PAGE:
Recent advances in genomic technology have led to considerable improvement in our understanding of the molecular basis that underpins breast cancer biology. Through the use of comprehensive whole genome genomic profiling by next-generation sequencing, an unprecedented bulk of data on driver mutations, key genomic rearrangements, and mechanisms on tumor evolution has been generated. These developments have marked the beginning of a new era in oncology called “personalized or precision medicine.” Elucidation of biologic mechanisms that underpin carcinogenetic potential and metastatic behavior has led to an inevitable explosion in the development of effective targeted agents, many of which have gained approval over the past decade. Despite energetic efforts and the enormous support gained within the oncology community, there are many obstacles in the clinical implementation of precision medicine. Other than the well-known biologic markers, such as ER and Her-2/neu, no proven predictive marker exists to determine the responsiveness to a certain biologic agent. One of the major issues in this regard is teasing driver mutations among the background noise within the bulk of coexisting passenger mutations. Improving bioinformatics tools through electronic models, enhanced by improved insight into pathway dependency may be the step forward to overcome this problem. Next, is the puzzle on spatial and temporal tumoral heterogeneity, which remains to be solved by ultra-deep sequencing and optimizing liquid biopsy techniques. Finally, there are multiple logistical and financial issues that have to be meticulously tackled in order to optimize the use of “precision medicine” in the real-life setting. PMID:27547031

  20. The Role of Genomic Profiling in Advanced Breast Cancer: The Two Faces of Janus.

    PubMed

    Eralp, Yesim

    2016-01-01

    Recent advances in genomic technology have led to considerable improvement in our understanding of the molecular basis that underpins breast cancer biology. Through the use of comprehensive whole genome genomic profiling by next-generation sequencing, an unprecedented bulk of data on driver mutations, key genomic rearrangements, and mechanisms on tumor evolution has been generated. These developments have marked the beginning of a new era in oncology called "personalized or precision medicine." Elucidation of biologic mechanisms that underpin carcinogenetic potential and metastatic behavior has led to an inevitable explosion in the development of effective targeted agents, many of which have gained approval over the past decade. Despite energetic efforts and the enormous support gained within the oncology community, there are many obstacles in the clinical implementation of precision medicine. Other than the well-known biologic markers, such as ER and Her-2/neu, no proven predictive marker exists to determine the responsiveness to a certain biologic agent. One of the major issues in this regard is teasing driver mutations among the background noise within the bulk of coexisting passenger mutations. Improving bioinformatics tools through electronic models, enhanced by improved insight into pathway dependency may be the step forward to overcome this problem. Next, is the puzzle on spatial and temporal tumoral heterogeneity, which remains to be solved by ultra-deep sequencing and optimizing liquid biopsy techniques. Finally, there are multiple logistical and financial issues that have to be meticulously tackled in order to optimize the use of "precision medicine" in the real-life setting. PMID:27547031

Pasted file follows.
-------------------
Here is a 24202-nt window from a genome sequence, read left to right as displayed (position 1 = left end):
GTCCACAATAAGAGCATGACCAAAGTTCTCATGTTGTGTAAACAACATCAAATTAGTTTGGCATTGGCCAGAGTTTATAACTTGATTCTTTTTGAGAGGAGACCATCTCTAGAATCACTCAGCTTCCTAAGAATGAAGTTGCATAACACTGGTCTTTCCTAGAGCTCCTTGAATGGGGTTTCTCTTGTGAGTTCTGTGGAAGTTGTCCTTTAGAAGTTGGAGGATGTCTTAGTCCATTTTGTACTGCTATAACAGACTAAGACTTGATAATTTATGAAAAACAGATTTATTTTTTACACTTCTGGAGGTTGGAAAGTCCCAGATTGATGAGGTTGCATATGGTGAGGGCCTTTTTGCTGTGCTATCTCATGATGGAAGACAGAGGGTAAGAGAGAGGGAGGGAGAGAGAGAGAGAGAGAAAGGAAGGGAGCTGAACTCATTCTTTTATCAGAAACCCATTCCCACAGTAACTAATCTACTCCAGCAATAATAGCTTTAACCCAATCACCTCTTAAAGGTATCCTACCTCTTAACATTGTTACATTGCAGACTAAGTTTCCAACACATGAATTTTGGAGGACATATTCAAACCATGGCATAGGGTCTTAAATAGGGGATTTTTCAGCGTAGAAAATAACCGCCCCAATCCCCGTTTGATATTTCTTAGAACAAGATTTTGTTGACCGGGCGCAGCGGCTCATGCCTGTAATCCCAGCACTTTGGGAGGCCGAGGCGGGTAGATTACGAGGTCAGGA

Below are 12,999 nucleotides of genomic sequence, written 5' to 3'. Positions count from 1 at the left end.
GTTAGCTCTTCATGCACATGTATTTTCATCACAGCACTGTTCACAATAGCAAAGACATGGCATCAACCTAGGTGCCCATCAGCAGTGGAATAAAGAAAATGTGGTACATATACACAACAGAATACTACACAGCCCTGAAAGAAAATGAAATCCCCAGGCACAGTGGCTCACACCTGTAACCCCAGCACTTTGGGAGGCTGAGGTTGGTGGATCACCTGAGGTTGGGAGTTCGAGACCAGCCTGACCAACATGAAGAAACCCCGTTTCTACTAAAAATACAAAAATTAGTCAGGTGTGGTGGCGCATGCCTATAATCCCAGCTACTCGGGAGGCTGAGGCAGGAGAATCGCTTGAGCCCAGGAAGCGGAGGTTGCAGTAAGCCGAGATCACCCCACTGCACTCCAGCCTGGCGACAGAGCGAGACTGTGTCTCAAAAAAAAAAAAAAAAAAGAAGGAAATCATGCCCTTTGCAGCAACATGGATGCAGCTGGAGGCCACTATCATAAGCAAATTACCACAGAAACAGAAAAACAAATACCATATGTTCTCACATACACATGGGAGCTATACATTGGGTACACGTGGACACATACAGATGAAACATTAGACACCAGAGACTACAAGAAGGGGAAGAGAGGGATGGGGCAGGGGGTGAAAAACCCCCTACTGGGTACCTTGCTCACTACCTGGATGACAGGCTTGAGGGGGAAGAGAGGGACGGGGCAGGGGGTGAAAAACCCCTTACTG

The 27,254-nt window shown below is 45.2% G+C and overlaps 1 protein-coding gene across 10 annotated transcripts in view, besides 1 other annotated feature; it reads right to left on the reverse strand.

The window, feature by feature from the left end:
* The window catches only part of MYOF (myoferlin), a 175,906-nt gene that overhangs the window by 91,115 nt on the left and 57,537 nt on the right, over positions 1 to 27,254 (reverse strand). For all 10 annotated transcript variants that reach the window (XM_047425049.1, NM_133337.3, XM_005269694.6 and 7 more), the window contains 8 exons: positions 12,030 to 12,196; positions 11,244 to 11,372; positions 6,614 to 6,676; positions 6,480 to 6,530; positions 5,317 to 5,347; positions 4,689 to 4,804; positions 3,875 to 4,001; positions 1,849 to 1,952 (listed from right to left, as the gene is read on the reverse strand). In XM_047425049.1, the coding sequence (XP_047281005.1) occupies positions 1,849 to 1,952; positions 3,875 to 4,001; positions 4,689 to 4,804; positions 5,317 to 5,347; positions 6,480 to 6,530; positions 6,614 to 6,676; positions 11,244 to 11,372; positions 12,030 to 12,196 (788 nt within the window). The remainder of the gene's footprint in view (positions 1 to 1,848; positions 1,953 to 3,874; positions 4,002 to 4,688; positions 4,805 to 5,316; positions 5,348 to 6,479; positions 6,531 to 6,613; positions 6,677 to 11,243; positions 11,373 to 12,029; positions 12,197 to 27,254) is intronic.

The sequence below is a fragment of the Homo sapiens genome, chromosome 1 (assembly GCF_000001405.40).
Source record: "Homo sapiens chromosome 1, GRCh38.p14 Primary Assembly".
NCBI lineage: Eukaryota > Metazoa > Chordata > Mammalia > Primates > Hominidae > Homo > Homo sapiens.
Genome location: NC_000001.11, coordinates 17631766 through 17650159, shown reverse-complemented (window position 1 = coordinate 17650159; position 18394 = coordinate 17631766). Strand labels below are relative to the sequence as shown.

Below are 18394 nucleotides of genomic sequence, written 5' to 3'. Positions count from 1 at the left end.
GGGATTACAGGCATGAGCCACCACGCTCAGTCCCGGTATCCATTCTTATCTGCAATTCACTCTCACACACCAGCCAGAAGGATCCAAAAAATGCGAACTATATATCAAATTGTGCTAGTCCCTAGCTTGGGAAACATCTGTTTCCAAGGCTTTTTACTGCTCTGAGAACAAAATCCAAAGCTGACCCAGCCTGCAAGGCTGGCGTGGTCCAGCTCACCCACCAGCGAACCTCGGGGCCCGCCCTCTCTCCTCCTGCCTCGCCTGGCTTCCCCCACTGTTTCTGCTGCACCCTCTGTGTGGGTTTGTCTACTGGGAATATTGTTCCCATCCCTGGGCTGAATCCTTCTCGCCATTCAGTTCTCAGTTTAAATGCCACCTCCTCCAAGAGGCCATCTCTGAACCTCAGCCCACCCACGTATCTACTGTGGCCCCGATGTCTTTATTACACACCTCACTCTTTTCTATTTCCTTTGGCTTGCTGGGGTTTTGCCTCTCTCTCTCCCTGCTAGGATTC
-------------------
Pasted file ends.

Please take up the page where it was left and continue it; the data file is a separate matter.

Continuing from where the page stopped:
1. Evolution of Imaging in Breast Cancer.

    PubMed

    Garcia, Evelyn M; Crowley, James; Hagan, Catherine; Atkinson, Lisa L

    2016-06-01

    The following topics are discussed in this article. A historical review of the evolution of breast cancer imaging from thermography through digital breast tomosynthesis, molecular breast imaging, and advanced breast magnetic resonance imaging. Discussion of multiple clinical trials, their strengths, and weaknesses. Historical perspective on the Mammography Quality Standards Act and its relationship with development and implementation of the Breast Imaging-Reporting and Data System (BI-RADS). PMID:27029017

  2. Advances in First-Line Treatment for Patients with HER-2+ Metastatic Breast Cancer

    PubMed Central

    De Mattos-Arruda, Leticia

    2012-01-01

    Background. The prognosis for breast cancer patients overexpressing human epidermal growth factor receptor (HER)-2 has changed with anti–HER-2–targeted therapy. Although anti–HER-2 therapy with trastuzumab and chemotherapy is the standard first-line treatment, the best therapeutic regimen has yet to be defined, and new strategies are evolving. Methods. A literature review of well-established and recently published trials, reviews, and ongoing clinical trials addressing first-line treatment for HER-2+ metastatic breast cancer patients was performed. Results. Taxanes are the agents most commonly used in combination with trastuzumab, but other chemotherapy drugs, such as anthracyclines, vinorelbine, and gemcitabine and triple-combination therapies including platinum compounds, capecitabine, and taxanes have been studied. The combination of aromatase inhibitors with anti–HER-2 therapies is a new therapeutic option for some patients who coexpress HER-2 and hormone receptors, although its activity observed in randomized clinical trials seems to be inferior to that of chemotherapy plus anti–HER-2 therapies. In addition, new anti–HER-2 therapies have shown activity in HER-2+ tumors, both alone and in combination with trastuzumab. Conclusions. Trastuzumab plus chemotherapy is the current standard of care for the upfront treatment of HER-2+ breast cancer patients, though other anti–HER-2–targeting agents may appear as new standards in the upcoming years. PMID:22523199

  3. Disparities in breast cancer and african ancestry: a global perspective.